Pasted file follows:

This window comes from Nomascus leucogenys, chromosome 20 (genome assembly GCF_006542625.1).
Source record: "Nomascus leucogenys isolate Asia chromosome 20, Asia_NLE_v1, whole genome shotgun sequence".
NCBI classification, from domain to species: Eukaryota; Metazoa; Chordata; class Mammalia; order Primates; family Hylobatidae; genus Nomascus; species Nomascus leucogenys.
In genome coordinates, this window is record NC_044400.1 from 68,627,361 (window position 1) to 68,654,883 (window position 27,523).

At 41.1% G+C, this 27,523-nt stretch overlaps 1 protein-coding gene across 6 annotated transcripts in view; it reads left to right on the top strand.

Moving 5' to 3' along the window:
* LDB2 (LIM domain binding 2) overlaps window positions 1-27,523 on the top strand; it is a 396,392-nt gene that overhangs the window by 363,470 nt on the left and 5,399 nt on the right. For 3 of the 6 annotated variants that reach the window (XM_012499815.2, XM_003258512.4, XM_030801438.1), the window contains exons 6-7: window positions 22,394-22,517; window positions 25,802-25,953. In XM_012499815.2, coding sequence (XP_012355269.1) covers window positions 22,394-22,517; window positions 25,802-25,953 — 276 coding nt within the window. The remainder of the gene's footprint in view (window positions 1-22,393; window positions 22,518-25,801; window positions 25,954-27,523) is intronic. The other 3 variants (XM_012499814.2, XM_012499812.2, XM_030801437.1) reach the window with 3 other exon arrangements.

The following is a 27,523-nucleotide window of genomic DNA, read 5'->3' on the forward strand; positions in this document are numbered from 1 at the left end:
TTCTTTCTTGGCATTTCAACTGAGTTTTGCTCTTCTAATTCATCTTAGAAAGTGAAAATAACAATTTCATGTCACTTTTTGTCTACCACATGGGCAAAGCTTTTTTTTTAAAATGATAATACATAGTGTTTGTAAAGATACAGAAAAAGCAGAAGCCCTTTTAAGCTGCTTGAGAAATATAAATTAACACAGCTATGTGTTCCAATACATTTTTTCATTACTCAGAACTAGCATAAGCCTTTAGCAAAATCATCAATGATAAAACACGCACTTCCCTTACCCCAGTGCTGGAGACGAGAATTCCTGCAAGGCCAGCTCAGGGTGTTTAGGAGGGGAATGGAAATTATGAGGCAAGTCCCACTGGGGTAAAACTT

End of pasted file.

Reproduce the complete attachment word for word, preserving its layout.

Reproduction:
This window comes from Nomascus leucogenys, chromosome 20 (genome assembly GCF_006542625.1).
Source record: "Nomascus leucogenys isolate Asia chromosome 20, Asia_NLE_v1, whole genome shotgun sequence".
NCBI classification, from domain to species: Eukaryota; Metazoa; Chordata; class Mammalia; order Primates; family Hylobatidae; genus Nomascus; species Nomascus leucogenys.
In genome coordinates, this window is record NC_044400.1 from 68,627,361 (window position 1) to 68,654,883 (window position 27,523).

At 41.1% G+C, this 27,523-nt stretch overlaps 1 protein-coding gene across 6 annotated transcripts in view; it reads left to right on the top strand.

Moving 5' to 3' along the window:
* LDB2 (LIM domain binding 2) overlaps window positions 1-27,523 on the top strand; it is a 396,392-nt gene that overhangs the window by 363,470 nt on the left and 5,399 nt on the right. For 3 of the 6 annotated variants that reach the window (XM_012499815.2, XM_003258512.4, XM_030801438.1), the window contains exons 6-7: window positions 22,394-22,517; window positions 25,802-25,953. In XM_012499815.2, coding sequence (XP_012355269.1) covers window positions 22,394-22,517; window positions 25,802-25,953 — 276 coding nt within the window. The remainder of the gene's footprint in view (window positions 1-22,393; window positions 22,518-25,801; window positions 25,954-27,523) is intronic. The other 3 variants (XM_012499814.2, XM_012499812.2, XM_030801437.1) reach the window with 3 other exon arrangements.

The following is a 27,523-nucleotide window of genomic DNA, read 5'->3' on the forward strand; positions in this document are numbered from 1 at the left end:
TTCTTTCTTGGCATTTCAACTGAGTTTTGCTCTTCTAATTCATCTTAGAAAGTGAAAATAACAATTTCATGTCACTTTTTGTCTACCACATGGGCAAAGCTTTTTTTTTAAAATGATAATACATAGTGTTTGTAAAGATACAGAAAAAGCAGAAGCCCTTTTAAGCTGCTTGAGAAATATAAATTAACACAGCTATGTGTTCCAATACATTTTTTCATTACTCAGAACTAGCATAAGCCTTTAGCAAAATCATCAATGATAAAACACGCACTTCCCTTACCCCAGTGCTGGAGACGAGAATTCCTGCAAGGCCAGCTCAGGGTGTTTAGGAGGGGAATGGAAATTATGAGGCAAGTCCCACTGGGGTAAAACTT